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What will I be making as a UX designer?
What does a UX designer actually produce? Let's find out
The deliverables produced by UX designers vary according to their role in the design team and also depending on the methods and tools used by each role. We will provide an overview here of some of the most common types of deliverables.A UX design process typically follows something similar to a design thinking approach, which consists of five basic phases:
  1. Empathize with the users (learning about the audience)
  2. Define the problem (identifying the users’ needs)
  3. Ideate (generating ideas for design)
  4. Prototype (turning ideas into concrete examples)
  5. Test (evaluating the design)

The first two phases (empathizing and defining the problem) are often grouped into the term “User Research” – i.e., understanding both the nature of the users and how this affects their needs.

A number of tools and methods can be used in each phase. Each tool or method might produce a different type of output (UX deliverable), but here we will focus on some of the most commonly used types to give you an overview of what you might be expected to produce in a UX design career.
User Research Deliverables

A persona is a fictional character which the designers build as a sort of user stereotype. It represents the typical users, their goals, motivations, frustrations and skills. Other information such as demographics and education backgrounds complete the persona. Depending on the scope of the projects, designers will generate a number of different personas to capture as wide a part of the audience as possible. 
User Person Sample
A sample of user persona created for our recent project
Customer Journey Map

A customer journey map (also known as an experience map) is a diagram that represents the steps (i.e., the process) taken by a user to meet a specific goal. By laying the process out along a timeline, the designers can understand the changes in context as well as the motivations, problems and needs along the way. By identifying the major stumbling blocks for users, the designers can better relate to their problems and begin to see where a product or service might fit along the way to help the user.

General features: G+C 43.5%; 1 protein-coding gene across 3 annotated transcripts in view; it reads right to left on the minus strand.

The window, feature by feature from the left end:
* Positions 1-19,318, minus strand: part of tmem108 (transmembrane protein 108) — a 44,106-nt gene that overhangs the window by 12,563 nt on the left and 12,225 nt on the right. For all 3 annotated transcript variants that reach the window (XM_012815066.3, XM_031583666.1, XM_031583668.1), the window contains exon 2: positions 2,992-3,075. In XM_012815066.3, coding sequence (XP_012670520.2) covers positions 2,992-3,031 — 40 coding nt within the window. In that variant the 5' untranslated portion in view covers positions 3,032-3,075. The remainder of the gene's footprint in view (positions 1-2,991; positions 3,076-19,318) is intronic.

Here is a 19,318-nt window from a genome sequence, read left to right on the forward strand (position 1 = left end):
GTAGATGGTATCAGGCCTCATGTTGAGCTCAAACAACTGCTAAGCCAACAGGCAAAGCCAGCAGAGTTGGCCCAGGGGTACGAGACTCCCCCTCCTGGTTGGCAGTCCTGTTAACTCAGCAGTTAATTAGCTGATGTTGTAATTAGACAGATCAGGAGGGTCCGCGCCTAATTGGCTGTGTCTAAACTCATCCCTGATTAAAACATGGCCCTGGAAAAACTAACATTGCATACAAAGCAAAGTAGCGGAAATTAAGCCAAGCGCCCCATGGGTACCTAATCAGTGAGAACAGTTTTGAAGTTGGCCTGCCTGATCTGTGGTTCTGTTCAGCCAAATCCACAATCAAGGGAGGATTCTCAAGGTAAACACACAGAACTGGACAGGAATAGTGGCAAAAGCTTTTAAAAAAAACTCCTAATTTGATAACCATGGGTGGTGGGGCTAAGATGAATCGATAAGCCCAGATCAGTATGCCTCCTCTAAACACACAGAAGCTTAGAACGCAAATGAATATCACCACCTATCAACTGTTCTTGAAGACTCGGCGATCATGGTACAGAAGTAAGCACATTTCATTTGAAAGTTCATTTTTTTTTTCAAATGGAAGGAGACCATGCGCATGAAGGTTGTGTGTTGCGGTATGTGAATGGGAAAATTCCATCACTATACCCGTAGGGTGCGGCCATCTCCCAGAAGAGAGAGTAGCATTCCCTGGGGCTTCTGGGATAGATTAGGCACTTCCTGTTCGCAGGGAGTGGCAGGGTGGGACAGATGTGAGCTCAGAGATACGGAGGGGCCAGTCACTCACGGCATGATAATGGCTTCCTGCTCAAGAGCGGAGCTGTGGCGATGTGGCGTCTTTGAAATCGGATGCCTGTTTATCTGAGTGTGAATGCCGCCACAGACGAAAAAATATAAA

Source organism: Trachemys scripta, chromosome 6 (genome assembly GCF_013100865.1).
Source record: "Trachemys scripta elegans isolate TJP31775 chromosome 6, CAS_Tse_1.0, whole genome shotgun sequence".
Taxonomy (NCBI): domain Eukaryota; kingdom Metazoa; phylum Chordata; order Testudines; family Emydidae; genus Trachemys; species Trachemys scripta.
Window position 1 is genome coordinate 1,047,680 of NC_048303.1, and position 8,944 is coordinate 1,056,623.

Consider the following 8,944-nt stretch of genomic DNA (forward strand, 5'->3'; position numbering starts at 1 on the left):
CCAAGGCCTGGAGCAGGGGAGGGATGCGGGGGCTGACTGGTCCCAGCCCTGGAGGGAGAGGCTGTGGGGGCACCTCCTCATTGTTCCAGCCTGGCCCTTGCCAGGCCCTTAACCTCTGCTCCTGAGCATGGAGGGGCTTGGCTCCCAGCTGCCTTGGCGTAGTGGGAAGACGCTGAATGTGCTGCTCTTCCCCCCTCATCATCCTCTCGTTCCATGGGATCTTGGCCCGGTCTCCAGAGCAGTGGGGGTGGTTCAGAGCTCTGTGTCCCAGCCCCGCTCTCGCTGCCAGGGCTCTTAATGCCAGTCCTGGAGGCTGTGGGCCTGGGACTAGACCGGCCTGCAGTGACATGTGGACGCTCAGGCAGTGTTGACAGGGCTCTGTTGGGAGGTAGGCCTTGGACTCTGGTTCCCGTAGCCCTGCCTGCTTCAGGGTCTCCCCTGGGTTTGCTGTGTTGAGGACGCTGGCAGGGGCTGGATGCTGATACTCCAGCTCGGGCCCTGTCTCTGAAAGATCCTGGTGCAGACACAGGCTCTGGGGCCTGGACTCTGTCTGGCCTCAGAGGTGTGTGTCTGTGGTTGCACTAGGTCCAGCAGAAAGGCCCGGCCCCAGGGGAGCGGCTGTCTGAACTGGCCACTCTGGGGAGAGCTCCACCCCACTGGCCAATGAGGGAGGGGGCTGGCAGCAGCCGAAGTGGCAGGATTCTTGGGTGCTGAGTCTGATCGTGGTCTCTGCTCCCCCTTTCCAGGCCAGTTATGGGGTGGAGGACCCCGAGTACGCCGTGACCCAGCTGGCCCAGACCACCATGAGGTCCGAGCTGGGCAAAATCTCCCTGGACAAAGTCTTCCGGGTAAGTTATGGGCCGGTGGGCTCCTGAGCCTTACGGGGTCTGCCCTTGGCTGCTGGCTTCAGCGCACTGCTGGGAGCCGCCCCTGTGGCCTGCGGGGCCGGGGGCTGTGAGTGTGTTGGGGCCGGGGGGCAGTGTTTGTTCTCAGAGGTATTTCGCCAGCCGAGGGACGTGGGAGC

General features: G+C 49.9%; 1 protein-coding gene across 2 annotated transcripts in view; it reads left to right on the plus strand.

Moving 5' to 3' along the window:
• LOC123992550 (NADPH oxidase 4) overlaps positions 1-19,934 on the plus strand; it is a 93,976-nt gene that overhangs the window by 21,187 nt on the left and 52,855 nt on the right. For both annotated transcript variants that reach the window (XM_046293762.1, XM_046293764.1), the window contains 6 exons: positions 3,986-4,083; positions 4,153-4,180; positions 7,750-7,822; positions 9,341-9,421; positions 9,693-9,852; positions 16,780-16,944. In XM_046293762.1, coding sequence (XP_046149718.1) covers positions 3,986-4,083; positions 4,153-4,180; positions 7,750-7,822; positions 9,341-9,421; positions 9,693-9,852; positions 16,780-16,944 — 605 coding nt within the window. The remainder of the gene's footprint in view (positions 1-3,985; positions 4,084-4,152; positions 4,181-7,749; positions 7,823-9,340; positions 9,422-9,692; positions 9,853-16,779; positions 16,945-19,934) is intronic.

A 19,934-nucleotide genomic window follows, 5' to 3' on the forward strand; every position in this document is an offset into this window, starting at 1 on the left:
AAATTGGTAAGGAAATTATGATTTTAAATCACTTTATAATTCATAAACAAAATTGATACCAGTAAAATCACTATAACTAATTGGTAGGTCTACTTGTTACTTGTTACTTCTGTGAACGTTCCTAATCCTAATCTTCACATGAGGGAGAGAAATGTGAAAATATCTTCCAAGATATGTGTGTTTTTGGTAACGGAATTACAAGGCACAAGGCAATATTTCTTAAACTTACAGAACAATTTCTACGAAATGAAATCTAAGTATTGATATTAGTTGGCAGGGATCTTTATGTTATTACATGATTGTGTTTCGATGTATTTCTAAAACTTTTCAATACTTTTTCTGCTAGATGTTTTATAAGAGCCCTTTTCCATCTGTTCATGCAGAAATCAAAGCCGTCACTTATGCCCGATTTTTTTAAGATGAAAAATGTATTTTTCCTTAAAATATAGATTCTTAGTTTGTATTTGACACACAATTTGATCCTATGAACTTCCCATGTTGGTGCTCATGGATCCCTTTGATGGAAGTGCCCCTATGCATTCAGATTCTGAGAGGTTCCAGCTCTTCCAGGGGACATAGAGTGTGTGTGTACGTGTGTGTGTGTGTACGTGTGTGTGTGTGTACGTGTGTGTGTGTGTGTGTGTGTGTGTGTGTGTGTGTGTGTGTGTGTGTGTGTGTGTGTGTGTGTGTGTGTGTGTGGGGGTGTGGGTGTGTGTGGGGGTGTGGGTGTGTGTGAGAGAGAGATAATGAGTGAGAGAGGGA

User Journey Sample for Web Development
Identifying a customer journey map helps in planning the output of the project
Ideation Deliverables

Brainstorming is a process whereby a team of designers generate ideas about how to address the issues and opportunities identified in the user research phase. The concept here hinges on the generation of as many ideas as possible (even if they are completely wild) so that the designers can later sift through these and reduce them to the ideas that seem most promising. A central point is that the team members are free to explore all angles and realms; indeed, the best solutions can sometimes sprout from the craziest-sounding notions.
User Flow

A user flow diagram is a simple chart outlining the steps that a user has to take with your product or service in order to meet a goal. In contrast to the customer journey map, the user flow diagram considers only what happens with your product (that is to say, ignoring all external factors). These diagrams can help designers quickly evaluate the efficiency of the process needed to achieve a user goal and can help pinpoint the “how” (i.e., execution) of the great ideas identified through brainstorming.
Prototyping Deliverables

Sitemaps show the hierarchy and navigation structure of a website. Such maps are also often produced for mobile apps, as well. They serve to show how the content will be organized into “screens” or sections, and how the user may transition from one section of your service to another.
Sitemap / Information Architecture for Dignity Website
A sample of sitemap in page view format

Low-fidelity prototypes: Once you have your sitemaps ready, you can begin to sketch how the content will be laid out on each screen. A low-fidelity prototype omits any visual design details and serves as a rough guide to allow designers to get a feel of how and where they should place content.

High-fidelity prototypes: These prototypes are a step up from low-fidelity prototypes. Often they are called pixel-perfect prototypes because they try to show all the visual and typographic design details of a product, as it would be shown on a real screen.